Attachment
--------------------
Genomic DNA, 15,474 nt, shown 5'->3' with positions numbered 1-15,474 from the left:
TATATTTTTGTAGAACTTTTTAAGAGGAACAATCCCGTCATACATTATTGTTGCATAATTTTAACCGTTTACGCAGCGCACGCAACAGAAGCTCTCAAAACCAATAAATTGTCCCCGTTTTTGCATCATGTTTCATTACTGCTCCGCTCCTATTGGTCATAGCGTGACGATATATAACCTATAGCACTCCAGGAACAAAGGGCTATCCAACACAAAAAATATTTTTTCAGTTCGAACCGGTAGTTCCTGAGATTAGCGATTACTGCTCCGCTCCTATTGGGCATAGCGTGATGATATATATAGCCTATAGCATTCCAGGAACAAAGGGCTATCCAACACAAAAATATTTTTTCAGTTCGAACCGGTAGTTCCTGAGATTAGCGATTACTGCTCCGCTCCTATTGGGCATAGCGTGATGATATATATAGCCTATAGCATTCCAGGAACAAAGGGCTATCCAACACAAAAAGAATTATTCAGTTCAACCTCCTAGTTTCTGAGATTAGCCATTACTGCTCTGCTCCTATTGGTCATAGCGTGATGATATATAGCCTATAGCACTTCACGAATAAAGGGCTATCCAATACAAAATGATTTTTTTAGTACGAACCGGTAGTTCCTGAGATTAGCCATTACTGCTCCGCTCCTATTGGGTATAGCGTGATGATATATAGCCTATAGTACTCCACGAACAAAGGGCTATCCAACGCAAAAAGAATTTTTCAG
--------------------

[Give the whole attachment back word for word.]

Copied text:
Genomic DNA, 15,474 nt, shown 5'->3' with positions numbered 1-15,474 from the left:
TATATTTTTGTAGAACTTTTTAAGAGGAACAATCCCGTCATACATTATTGTTGCATAATTTTAACCGTTTACGCAGCGCACGCAACAGAAGCTCTCAAAACCAATAAATTGTCCCCGTTTTTGCATCATGTTTCATTACTGCTCCGCTCCTATTGGTCATAGCGTGACGATATATAACCTATAGCACTCCAGGAACAAAGGGCTATCCAACACAAAAAATATTTTTTCAGTTCGAACCGGTAGTTCCTGAGATTAGCGATTACTGCTCCGCTCCTATTGGGCATAGCGTGATGATATATATAGCCTATAGCATTCCAGGAACAAAGGGCTATCCAACACAAAAATATTTTTTCAGTTCGAACCGGTAGTTCCTGAGATTAGCGATTACTGCTCCGCTCCTATTGGGCATAGCGTGATGATATATATAGCCTATAGCATTCCAGGAACAAAGGGCTATCCAACACAAAAAGAATTATTCAGTTCAACCTCCTAGTTTCTGAGATTAGCCATTACTGCTCTGCTCCTATTGGTCATAGCGTGATGATATATAGCCTATAGCACTTCACGAATAAAGGGCTATCCAATACAAAATGATTTTTTTAGTACGAACCGGTAGTTCCTGAGATTAGCCATTACTGCTCCGCTCCTATTGGGTATAGCGTGATGATATATAGCCTATAGTACTCCACGAACAAAGGGCTATCCAACGCAAAAAGAATTTTTCAG